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Information Technology Guidelines

Acceptable Computer Use Policy

Students and staff at Tennessee College of Applied Technology Murfreesboro deserve secure, respectful, cooperative use of the College’s computer system and the Internet.  This Acceptable Use Policy is designed to meet those goals.  The College expects variation in what constitutes acceptable use of College computers in each class and the class instructor will determine the particular policy applicable to each system he or she operates, subject to review by the President or Vice President.

Students will not allow unauthorized people access to College equipment or software and will not themselves copy or remove from the College without permission any College hardware or software.

All computer use including Internet use must be in support of education and research and appropriate for the assignment.  The College is not responsible for a student’s access of any inappropriate material.  All students at the College will be taught ethics and acceptable use of the computer system and the Internet.  If there is a complaint about inappropriate usage, the Instructor will resolve it.  If not resolved by the Instructor, the President or Vice President will review the complaint.  Inappropriate usage may be grounds for suspension or dismissal from the College.

Inappropriate usage includes but is not limited to:

  • Using the network or Internet for personal and private matters including electronic mail outside the College.
  • Hate mail, harassment, discriminatory remarks, and other antisocial behaviors including spamming.
  • Accessing pornographic or obscene material.
  • Accessing confidential material including but not limited to test files and personal/personnel records
  • Destroying, inappropriate deleting or changing, or otherwise damaging hardware or software.
  • Downloading and/or installing programs or data files on College computers without permission of the Instructor.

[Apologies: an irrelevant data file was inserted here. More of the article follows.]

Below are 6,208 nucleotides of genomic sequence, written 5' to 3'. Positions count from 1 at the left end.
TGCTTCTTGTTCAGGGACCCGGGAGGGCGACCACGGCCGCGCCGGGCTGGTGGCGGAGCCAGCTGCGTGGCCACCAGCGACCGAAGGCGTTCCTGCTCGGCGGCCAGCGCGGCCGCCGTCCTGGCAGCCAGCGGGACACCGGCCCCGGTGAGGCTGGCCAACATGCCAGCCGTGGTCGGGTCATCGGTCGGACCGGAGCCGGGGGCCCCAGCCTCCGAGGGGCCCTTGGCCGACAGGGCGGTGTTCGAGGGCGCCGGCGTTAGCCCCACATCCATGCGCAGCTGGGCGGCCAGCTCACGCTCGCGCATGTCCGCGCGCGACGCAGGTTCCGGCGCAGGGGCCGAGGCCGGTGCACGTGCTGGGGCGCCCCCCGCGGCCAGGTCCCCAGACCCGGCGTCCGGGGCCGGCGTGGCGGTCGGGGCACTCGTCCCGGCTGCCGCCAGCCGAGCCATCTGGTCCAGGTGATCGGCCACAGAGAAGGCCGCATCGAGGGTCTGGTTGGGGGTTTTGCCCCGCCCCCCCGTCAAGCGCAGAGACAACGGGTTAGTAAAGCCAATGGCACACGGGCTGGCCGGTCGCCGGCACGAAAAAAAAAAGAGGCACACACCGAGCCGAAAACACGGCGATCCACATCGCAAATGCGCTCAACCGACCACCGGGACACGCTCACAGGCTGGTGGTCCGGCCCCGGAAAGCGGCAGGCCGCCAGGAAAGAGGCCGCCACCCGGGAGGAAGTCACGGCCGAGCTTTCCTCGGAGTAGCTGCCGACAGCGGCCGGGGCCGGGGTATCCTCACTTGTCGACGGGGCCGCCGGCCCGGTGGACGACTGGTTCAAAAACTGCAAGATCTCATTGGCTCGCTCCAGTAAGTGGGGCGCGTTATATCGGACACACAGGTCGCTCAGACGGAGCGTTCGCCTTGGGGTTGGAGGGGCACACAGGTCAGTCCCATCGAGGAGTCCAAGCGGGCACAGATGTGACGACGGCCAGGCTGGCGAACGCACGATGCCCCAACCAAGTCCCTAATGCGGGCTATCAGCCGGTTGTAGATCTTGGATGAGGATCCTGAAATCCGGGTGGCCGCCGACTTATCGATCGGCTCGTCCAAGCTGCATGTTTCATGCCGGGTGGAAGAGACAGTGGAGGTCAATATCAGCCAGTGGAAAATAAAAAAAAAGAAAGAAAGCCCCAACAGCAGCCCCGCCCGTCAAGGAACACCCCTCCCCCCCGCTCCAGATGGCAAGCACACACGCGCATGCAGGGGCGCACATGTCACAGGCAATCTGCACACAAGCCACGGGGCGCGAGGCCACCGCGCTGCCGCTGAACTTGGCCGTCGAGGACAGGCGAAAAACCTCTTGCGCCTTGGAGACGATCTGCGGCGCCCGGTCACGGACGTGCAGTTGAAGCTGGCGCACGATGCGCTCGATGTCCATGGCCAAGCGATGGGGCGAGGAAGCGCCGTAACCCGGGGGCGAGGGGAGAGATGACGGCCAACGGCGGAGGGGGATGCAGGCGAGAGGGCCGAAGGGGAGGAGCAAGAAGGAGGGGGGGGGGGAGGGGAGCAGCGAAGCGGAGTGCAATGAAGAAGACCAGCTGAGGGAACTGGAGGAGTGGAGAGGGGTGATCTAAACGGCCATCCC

Copyright and Digital Millennium Act

Materials published by the Tennessee College of Applied Technology - Murfreesboro are protected by the Digital Millennium Copyright Act. The DMCA also requires that the institution inform all computer and network users that downloading of copyrighted material is prohibited. In addition, Tennessee Code Annotated §49-7-1(c) specifies that the institution ensure that no copyrighted digital music or videos be downloaded using institutional resources. Any attempts to do so will result in appropriate actions.


Violations of the policy will result in action by the appropriate institution office. Students who violate this policy will be referred to the Coordinator of Student Services for appropriate action. Employees who violate this policy may be subject to disciplinary measures imposed by their supervisor in conjunction with the institution’s administration. Violations of local, state or federal laws regarding unlawful access or use may be referred to the appropriate law enforcement officials for investigation and/or prosecution.

Inspection of Electronic Records:

Electronic records sent, received, or stored on computers owned, leased, or administered by the Tennessee College of Applied Technology - Murfreesboro are the property of the College and the Tennessee Board of Regents. As the property of TCAT Murfreesboro and TBR, the content of such records, including electronic mail, are subject to inspection by TCAT Murfreesboro personnel. Users should have no reasonable expectation of privacy in the use of these resources.

Copyright General Information

Copyright is a form of protection provided by the laws of the United States (Title 17, U.S. Code) to creators of “original works of authorship” including literary, dramatic, musical, artistic, and other published and unpublished works, when “fixed in a tangible form of expression.” Protections last for the term of the author's life plus 50 years after death. It is given to individual, group, or corporate authors and to “works for hire”.

It is illegal for anyone to violate any of the rights provided to the owner of a copyright. The Copyright Act (1976) contains provisions prescribing damages that can be assessed if infringements are committed. In civil cases, the law allows the assessment of actual damages or statutory damages. For each infringement, statutory damages range from $250 to $10,000. These rights, however, are limited in scope. Sections 107-118 of the Copyright Act establish limitations that in some cases are specified as exemptions from liability. One major limitation is the doctrine of “fair-use” which is given statutory basis in Section 107 of the Act.